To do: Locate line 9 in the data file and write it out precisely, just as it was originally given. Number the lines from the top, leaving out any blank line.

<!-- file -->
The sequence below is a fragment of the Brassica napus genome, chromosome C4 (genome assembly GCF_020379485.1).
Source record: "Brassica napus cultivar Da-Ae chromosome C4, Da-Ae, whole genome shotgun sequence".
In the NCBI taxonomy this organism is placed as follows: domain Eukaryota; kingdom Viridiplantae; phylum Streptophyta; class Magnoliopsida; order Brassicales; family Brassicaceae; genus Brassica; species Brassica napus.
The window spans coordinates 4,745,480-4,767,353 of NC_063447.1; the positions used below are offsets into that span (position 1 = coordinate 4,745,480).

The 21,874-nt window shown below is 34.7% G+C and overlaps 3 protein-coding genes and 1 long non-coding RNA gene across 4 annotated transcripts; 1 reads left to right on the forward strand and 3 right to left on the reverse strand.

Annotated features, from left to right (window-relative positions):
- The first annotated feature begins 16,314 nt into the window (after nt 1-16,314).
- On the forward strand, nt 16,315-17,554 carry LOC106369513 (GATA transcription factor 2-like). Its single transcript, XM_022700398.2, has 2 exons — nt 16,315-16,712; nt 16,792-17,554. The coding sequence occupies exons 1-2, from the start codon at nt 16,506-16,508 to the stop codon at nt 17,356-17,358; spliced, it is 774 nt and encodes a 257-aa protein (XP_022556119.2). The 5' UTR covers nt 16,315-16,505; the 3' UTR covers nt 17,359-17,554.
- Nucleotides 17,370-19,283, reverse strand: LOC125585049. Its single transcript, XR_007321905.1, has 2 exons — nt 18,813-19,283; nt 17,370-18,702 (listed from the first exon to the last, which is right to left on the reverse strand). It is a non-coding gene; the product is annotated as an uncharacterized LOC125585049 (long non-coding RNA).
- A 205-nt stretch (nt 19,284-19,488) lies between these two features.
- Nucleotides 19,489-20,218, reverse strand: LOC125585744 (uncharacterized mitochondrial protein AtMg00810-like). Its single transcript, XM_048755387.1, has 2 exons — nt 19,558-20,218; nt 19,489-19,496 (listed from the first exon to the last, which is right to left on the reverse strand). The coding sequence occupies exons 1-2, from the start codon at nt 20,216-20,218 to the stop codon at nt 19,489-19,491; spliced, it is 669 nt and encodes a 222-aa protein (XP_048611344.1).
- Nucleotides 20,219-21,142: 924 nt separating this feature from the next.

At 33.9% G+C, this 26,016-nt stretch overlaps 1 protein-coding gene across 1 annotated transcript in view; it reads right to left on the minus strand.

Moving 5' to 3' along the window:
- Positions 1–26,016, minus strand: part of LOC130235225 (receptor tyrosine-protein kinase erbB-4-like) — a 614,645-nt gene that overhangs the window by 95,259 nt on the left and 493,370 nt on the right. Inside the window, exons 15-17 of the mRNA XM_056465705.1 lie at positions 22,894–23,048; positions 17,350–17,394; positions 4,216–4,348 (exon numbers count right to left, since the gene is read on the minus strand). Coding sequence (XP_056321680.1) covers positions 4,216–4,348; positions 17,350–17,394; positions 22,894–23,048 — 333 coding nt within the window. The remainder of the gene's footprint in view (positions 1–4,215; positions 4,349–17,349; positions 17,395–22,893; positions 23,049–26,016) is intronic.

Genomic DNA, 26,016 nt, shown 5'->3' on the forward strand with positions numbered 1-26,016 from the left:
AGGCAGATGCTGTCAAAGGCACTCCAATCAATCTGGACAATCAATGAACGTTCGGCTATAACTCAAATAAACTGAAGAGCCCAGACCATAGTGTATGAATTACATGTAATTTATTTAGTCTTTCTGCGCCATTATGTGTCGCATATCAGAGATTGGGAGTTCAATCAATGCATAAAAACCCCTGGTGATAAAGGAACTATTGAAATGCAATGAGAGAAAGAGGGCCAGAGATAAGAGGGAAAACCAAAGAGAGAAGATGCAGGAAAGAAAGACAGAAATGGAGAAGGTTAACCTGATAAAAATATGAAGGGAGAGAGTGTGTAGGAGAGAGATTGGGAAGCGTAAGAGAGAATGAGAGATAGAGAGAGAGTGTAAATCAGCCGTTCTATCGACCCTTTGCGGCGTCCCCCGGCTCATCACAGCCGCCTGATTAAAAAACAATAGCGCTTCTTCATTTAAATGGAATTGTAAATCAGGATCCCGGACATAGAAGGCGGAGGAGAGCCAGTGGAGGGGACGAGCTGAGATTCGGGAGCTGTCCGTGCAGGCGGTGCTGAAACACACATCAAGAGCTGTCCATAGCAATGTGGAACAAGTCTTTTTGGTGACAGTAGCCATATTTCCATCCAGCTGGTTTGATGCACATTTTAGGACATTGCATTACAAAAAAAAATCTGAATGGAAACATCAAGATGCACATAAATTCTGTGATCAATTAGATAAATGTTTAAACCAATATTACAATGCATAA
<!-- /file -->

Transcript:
- Nucleotides 17,370-19,283, reverse strand: LOC125585049. Its single transcript, XR_007321905.1, has 2 exons — nt 18,813-19,283; nt 17,370-18,702 (listed from the first exon to the last, which is right to left on the reverse strand). It is a non-coding gene; the product is annotated as an uncharacterized LOC125585049 (long non-coding RNA).